The ultra-black fish that disappear in the deep

Researchers have recently discovered 16 species of ultra-black fish, who have evolved specialised pigmentation in their skin which absorbs over 99.9% of the light that hits them, making them practically invisible in the deep ocean.

Pacific blackdragon
A Pacific blackdragon, one of 16 species of deep-sea fish to be classified as ultra-black in a new study. In reality they are much darker in colour, but these special photos help show us what they look like (Photo by Karen Osborne at Smithsonian NMNH)

A new study by researchers from Duke University and the Smithsonian National Museum of Natural History (NMNH), has revealed 16 species of ultra-black fish that are capable of absorbing at least 99.95% of the light that hits them, thanks to specially adapted pigments in their skin. Unlike other animals that qualify as ultra-black, such as birds of paradise, snakes, spiders and butterflies who all use their darkness to stand out, these deep-sea fish take the phenomenon to the next level and use their extreme blackness to disappear in the deep. Not only is this an extremely unique and interesting adaptation, but it could also hold the key to some useful human applications as well.

Ultra-black fish

The discovery of these ultra-black fish was first made by Dr Karen Osborne from the Smithsonian NMNH who came across one whilst trying to net deep-sea crabs on a research trip. What she instead pulled up was a fangtooth fish which, as hard as she tried, she was unable to take a proper photograph of. The reason behind this was that it was absorbing almost all of the light that hit it, which sparked a new study to see how many similar species could be found in the deep. Which basically involved randomly dropping nets into the deep ocean to see what they could pull up.

A fangtooth fish similar to the one first disvoered by Dr Osborne by accident (Photo by Karen Osborne at Smithsonian NMNH)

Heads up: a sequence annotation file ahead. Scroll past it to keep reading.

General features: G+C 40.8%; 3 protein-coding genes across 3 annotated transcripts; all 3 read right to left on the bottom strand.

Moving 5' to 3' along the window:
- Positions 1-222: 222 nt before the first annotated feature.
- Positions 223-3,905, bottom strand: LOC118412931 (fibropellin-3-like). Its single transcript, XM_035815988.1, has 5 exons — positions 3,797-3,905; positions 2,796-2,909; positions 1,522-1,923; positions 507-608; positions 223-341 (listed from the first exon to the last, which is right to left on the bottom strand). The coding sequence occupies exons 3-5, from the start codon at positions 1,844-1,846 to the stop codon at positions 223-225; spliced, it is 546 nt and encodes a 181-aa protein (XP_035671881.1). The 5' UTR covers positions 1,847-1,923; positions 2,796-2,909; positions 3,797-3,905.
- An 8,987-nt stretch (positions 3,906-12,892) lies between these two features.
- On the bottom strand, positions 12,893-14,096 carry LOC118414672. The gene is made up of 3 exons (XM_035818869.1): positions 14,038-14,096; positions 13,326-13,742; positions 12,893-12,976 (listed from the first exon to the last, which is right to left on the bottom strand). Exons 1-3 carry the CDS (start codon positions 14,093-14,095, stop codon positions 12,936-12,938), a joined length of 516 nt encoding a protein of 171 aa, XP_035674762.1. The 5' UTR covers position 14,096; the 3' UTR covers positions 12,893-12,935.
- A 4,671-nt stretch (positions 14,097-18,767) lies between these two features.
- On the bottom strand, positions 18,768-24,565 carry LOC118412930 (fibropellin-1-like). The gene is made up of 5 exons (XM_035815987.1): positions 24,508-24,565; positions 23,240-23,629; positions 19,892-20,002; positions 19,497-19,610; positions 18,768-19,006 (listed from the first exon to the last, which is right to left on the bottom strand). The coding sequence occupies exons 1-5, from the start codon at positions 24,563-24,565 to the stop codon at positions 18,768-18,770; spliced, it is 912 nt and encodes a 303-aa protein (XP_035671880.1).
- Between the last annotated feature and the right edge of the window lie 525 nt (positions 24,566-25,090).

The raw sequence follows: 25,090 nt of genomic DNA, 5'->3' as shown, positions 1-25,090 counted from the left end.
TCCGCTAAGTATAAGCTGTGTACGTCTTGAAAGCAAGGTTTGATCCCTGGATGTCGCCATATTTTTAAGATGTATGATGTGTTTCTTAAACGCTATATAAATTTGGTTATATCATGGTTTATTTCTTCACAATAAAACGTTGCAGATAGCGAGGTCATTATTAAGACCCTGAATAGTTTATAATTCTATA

As a result the team found 16 species of deep-sea fish which reflected less than 0.5% of light, the minimum required to be classified as ultra-black in the animal kingdom. They were all described in a new paper released by the researchers, which was published in the journal Current Biology last month. However unlike other ultra-black animals found on land, some of these fish were capable of absorbing as much as 99.956%. For comparison most man-made black products absorb 6 times less light than these fish. Speaking to the New York Times lead author Alexander Davis, a PhD student at Duke University, described looking at the ultra-black fish as “like looking into a black hole”.

Disappearing act

You may think that living in the deep ocean disappearing would be the last thing you would have to worry about. Thousands of metres below the surface almost no sunlight penetrates to these depths that are naturally in a state of almost pitch blackness. However for the creatures that live there being seen is a bigger problem than you might expect. That is because most deep-sea predators are capable of creating their own light through what is known as bioluminescence, which can give them great sight over short distances. Some creatures try to get around this by becoming transparent, but often end up reflecting some amount of light back as a result. Therefore the best strategy is to absorb the light which shines on you, which is what makes the ultra-back fish so successful at avoiding predation.

Powerful pigmentation

The key to the absorption of light by ultra-black fish is the pigmentation in their skin. In particular melanin, which is also found in other species of fish and also in humans to protect us from UV rays. Using advanced microscopy the researchers found that the melanosomes of these fish, the cells that hold the pigmenting chemical, were different from other fish in three important ways – they were larger, more densely packed with pigment and capsule shaped rather than rounded. The result of this is that not only does each cell absorb more light, but what it can’t absorb is reflected into the adjoining cells rather than back towards the light source. This is what allows them to absorb almost all of the light that is shone upon them.

The specialised pigment containing cells within ultra-black fish is what allows them to absorb so much of the light that hits them (Photo by Karen Osborne by Smithsonian NMNH)

Potential applications

As previously mentioned these ultra-black fish are capable of absorbing much more light than any man made black object. Therefore scientists are now looking to see whether the pigmentation they use can be replicated in human technologies. One of the biggest areas of research is in military application, since being able to use ultra-black camouflage in covert night operations or on deep-sea submarines would obviously yield significant advantages. In addition to this being able to absorb so much light also gives any ultra-black material the ability to protect people from X-rays and other forms of radiation, which can be useful in a number of different ways. However, regardless of whether anything viable comes from this discovery it is yet another example of how further exploring the deep ocean and the creatures that live there can be extremely valuable and important.

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